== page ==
To be fair…at almost no time does a toddler ever purposely seek to do damage to their home. Young children learn about the world around them through touching, feeling, trying things out and experimenting; it’s perfectly natural. The problem lies in that our plumbing is often unforgiving to such “experiments.” As a result, as much as we love our kids, sometimes toddlers and plumbing just don’t mix. Let’s look at some creative ways young children have accidentally caused damage to pipes and other plumbing fixtures.
Foreign Objects Down the Toilet
By far, the largest number of toddler-induced plumber visits happen when a young child flushes something down the toilet that didn’t belong there. It happens in part because the toilet is one of the easiest plumbing fixtures to reach, in part because it’s the largest drain in the home, and in part because for young minds, the swirling water is just so darn interesting to watch—especially when it makes things disappear! Toddlers have shoved nearly everything imaginable down their family toilets, from countless toys to entire rolls of toilet paper to food to shoes. (One well-meaning child even lost a puppy down the toilet while trying to give it a bath—the dog survived.) All it takes to create a clog is for one small foreign object to get lodged in the pipes—and when it happens several times, it may require digging into the wall and breaking open the pipes to dislodge them.
Climbing on Plumbing Fixtures
Kids have the disadvantage of being short while most plumbing fixtures are set in reach of adults. Between curiosity and need, many kids feel compelled to hoist themselves up by grabbing the nearest fixture, whether it's the edge of the sink or even the faucet. They also commonly try to reach the sink by standing on the edge of the toilet. Sometimes this extra pressure can cause these fixtures and connected pipes to break, sending water in all directions and resulting in large repair bills.
Overfilling Sinks and Tubs
Let’s face it—kids love to play in the water, especially when there’s lots of it. It’s oh-so-tempting to fill bathtubs and sinks with as much water as they can hold, whether to bathe or to splash in it. Obviously, overflowing tubs and basins can cause water damage to floors, walls, etc., which is why most basins do have an overflow. The problem is that these overflows are designed for only rare use—and when they get used constantly, the overflow pipes may leak—especially when those pipes are older.
Quick Tips for Preventing Toddlers from Causing Plumbing Damage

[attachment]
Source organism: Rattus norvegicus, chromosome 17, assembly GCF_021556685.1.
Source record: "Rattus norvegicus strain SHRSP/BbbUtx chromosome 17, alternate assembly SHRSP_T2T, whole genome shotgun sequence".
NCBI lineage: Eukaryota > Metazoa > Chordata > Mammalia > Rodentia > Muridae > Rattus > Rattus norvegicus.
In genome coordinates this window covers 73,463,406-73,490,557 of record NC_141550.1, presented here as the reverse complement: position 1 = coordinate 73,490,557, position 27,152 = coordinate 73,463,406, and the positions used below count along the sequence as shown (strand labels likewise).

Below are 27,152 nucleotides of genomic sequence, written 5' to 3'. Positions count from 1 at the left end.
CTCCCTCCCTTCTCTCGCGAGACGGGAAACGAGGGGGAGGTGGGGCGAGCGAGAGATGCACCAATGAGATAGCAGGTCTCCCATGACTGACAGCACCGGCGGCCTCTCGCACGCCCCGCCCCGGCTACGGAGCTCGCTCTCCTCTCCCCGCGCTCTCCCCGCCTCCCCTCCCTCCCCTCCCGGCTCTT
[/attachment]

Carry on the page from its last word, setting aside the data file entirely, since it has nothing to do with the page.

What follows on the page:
There’s only so much we can do to “child-proof” our plumbing, but usually a bit of vigilance can keep your pipes safe from the over-curious toddler:
- Don’t leave toddlers unattended in the bathroom. (This will solve about 90-95 percent of most issues.)
- Consider toilet lid locks if necessary.
- Invest in step stools to help kids reach the sink or toilet without climbing.
If all else fails and you experience plumbing damage, your next step is to prevent more damage by addressing the issue as soon as possible. Always call a professional to repair broken pipes or obstructed toilets to ensure repairs are done properly.
ABOUT THE AUTHOR
Jeff Palady, RMP is the Vice President and co-owner of Budget Rooter Plumbing & Drain Cleaning. This family owned plumbing company has been serving their customers for more than 25 years, and makes customer service and quality of work their priority.
Jeff started working in the field at the age of fifteen under the tutelage of his father, who owned a Philadelphia-based plumbing and drain cleaning company. At the age of eighteen, Jeff and his mother decided to open their own shop in their home state of Delaware. For the first few years, Jeff was Budget Rooter’s only field technician, and was often out on calls until late at night while going to school to earn his Master’s License. As Budget Rooter grew, Jeff trained new technicians, researched and purchased the best equipment, and today he manages the operations of the company.
Known for being dedicated to Budget Rooter, Jeff is one of the first to arrive in the morning and is usually the last to leave. In his spare time, Jeff enjoys fishing, modifying his truck, and spending time with his wife and two sons.